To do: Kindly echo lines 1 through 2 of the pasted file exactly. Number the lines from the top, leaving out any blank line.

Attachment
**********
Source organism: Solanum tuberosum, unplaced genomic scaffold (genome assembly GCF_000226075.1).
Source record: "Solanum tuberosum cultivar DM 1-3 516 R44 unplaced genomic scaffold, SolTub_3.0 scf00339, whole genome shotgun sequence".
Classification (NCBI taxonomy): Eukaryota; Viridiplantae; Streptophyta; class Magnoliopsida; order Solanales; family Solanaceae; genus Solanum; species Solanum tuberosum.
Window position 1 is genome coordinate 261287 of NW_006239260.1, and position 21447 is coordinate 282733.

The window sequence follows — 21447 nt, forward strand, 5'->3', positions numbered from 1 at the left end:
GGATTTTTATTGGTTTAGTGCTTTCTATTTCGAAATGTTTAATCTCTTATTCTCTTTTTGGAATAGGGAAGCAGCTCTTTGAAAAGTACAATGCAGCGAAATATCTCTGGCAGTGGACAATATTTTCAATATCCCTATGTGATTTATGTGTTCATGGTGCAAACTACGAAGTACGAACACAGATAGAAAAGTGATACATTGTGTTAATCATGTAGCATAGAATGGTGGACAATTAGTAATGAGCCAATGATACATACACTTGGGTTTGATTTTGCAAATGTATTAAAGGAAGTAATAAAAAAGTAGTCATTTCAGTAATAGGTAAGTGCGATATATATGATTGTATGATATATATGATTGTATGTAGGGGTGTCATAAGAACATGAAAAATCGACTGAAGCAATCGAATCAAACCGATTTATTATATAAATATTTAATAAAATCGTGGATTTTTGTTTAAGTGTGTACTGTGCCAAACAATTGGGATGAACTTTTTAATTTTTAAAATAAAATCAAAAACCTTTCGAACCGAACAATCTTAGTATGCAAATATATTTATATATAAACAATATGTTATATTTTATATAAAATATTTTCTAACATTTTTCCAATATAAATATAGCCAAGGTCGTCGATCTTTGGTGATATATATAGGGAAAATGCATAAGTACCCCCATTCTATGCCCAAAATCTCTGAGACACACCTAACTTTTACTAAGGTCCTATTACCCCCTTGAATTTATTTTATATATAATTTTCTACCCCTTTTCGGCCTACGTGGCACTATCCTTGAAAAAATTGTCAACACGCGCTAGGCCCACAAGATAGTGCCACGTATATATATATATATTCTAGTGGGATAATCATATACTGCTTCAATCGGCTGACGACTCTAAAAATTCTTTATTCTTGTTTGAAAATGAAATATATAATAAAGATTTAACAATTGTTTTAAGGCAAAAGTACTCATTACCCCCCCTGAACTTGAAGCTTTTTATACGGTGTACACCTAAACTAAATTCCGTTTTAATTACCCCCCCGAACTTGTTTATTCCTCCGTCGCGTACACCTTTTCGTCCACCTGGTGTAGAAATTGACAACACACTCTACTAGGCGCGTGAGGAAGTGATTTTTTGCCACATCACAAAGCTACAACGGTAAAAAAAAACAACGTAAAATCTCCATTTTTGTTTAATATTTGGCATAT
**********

Source organism: Solanum tuberosum, unplaced genomic scaffold (genome assembly GCF_000226075.1).
Source record: "Solanum tuberosum cultivar DM 1-3 516 R44 unplaced genomic scaffold, SolTub_3.0 scf00339, whole genome shotgun sequence".